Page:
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    Yes, older relatives are often called "Tante". Usually, that's established when you are a child though. Unless she's an actual aunt or great-aunt, I wouldn't start calling her "Tante" as an adult. However, personal preferences might differ and you shouldn't overthink it.
    – Roland
    Oct 27, 2020 at 6:58

I have a similar background and like to send postcards to my relative.

I generally open with „Liebe(r) [Name],“ as it is a pretty standard opening for personal letters. You can use it for friends and even acquaintances. It’s analogous to “Dear [Name],” in English; it’s not used in professional settings, but it adds enough decorum that it doesn’t feel too informal. The most recent letter I received from my German relative says “Hallo liebe/r [eurieka]!“ (*gender hidden) and we’re relatively close, I’d say. This demonstrates a bit more proximity than what you’re after, in my opinion. So sticking with “Liebe” is probably best here.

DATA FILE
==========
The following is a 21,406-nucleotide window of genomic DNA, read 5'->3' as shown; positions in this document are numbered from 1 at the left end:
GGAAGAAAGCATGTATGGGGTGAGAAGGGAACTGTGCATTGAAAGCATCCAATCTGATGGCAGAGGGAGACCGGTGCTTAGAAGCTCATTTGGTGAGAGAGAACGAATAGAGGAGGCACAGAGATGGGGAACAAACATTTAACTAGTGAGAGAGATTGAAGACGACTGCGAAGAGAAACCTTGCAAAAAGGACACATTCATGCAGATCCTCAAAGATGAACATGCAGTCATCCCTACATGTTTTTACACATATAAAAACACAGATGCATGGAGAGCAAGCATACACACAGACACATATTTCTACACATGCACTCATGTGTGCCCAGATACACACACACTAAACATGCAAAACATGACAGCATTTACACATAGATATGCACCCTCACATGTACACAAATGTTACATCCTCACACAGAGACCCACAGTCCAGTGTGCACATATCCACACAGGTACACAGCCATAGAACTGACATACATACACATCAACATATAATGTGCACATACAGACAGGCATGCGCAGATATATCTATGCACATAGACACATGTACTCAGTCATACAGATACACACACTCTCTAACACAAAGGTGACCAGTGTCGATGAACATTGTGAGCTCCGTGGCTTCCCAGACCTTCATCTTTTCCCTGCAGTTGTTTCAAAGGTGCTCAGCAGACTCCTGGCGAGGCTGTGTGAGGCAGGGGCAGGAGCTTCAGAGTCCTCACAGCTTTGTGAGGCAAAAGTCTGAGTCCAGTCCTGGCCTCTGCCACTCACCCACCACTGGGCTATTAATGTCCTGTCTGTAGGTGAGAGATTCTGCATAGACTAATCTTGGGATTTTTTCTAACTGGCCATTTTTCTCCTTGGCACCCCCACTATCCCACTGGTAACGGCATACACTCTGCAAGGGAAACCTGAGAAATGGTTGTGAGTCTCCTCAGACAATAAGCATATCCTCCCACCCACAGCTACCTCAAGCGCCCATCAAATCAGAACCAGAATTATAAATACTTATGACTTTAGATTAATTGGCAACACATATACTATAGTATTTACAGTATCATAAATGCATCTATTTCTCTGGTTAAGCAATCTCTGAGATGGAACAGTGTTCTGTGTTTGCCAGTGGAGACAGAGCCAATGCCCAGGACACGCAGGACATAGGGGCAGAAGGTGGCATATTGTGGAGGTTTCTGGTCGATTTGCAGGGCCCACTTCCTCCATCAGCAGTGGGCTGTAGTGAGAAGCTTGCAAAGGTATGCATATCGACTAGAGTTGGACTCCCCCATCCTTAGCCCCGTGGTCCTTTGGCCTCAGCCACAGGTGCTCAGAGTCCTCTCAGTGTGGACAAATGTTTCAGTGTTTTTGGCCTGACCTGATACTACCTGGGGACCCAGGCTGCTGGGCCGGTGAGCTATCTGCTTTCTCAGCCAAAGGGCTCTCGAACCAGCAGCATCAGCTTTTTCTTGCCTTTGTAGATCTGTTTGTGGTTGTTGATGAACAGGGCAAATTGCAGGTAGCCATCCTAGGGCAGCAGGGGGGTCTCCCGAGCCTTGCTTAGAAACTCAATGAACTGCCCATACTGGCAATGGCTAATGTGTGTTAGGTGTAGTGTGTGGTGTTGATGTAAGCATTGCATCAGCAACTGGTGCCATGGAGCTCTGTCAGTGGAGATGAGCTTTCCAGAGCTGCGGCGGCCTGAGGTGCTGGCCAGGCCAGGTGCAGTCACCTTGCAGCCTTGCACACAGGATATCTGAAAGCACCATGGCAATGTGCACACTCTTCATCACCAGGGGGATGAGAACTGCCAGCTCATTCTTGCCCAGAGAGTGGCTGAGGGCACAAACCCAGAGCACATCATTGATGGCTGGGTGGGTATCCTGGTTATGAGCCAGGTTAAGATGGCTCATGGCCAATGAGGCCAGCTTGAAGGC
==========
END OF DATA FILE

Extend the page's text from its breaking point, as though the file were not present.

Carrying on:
Typically I sign off with „Liebe Grüße“ (or even simply with „LG”). There’s probably other ways to sign off, but it’s warm without sacrificing propriety. I even had a very kind professor who signed with “LG” when she sent class emails.

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    Right now the question needs a bit more focus. Nonetheless I think you are on the right track - in that case I'd say the opening greeting is also asked. Oct 26, 2020 at 7:26
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    Since OP is writing to an old relative: Some elderly people consider "Hallo" an improper way to address people in writing (as it was mainly used to answer the phone in former times). Also do not write "LG" in a letter. This may be acceptable in an e-mail but certainly isn't in a letter.